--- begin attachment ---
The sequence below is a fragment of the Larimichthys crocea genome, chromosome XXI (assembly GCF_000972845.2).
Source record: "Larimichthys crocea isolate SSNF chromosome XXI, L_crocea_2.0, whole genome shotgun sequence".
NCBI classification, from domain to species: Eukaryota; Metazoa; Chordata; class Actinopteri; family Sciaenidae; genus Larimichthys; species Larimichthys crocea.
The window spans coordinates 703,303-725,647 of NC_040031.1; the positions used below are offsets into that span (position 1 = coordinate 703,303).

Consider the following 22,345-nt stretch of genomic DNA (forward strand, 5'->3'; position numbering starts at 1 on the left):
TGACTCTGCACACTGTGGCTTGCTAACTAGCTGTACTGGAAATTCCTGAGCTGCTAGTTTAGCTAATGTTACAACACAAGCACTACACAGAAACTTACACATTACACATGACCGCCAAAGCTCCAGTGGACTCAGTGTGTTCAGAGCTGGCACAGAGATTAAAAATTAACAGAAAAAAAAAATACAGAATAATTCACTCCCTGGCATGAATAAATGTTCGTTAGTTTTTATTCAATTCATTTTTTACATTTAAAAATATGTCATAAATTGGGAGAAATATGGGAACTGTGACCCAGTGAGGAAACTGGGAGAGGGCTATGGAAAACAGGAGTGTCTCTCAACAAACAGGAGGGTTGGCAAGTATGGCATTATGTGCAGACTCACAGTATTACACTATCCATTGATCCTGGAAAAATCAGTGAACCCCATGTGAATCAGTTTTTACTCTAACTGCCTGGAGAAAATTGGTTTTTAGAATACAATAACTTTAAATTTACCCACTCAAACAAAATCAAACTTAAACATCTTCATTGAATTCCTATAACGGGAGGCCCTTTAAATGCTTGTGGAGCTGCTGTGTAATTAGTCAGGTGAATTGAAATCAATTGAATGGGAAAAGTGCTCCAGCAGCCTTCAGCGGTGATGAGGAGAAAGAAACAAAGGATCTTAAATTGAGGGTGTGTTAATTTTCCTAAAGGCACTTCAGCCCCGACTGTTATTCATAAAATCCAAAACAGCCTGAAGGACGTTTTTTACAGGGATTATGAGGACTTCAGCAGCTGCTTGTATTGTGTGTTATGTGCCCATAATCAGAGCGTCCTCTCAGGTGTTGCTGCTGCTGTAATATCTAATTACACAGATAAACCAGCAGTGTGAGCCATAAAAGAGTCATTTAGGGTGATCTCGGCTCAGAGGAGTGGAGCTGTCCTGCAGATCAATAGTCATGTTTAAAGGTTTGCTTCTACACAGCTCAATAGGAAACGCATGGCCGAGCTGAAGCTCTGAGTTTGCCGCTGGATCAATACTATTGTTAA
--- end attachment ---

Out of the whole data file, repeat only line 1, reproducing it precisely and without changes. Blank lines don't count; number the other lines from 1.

The sequence below is a fragment of the Larimichthys crocea genome, chromosome XXI (assembly GCF_000972845.2).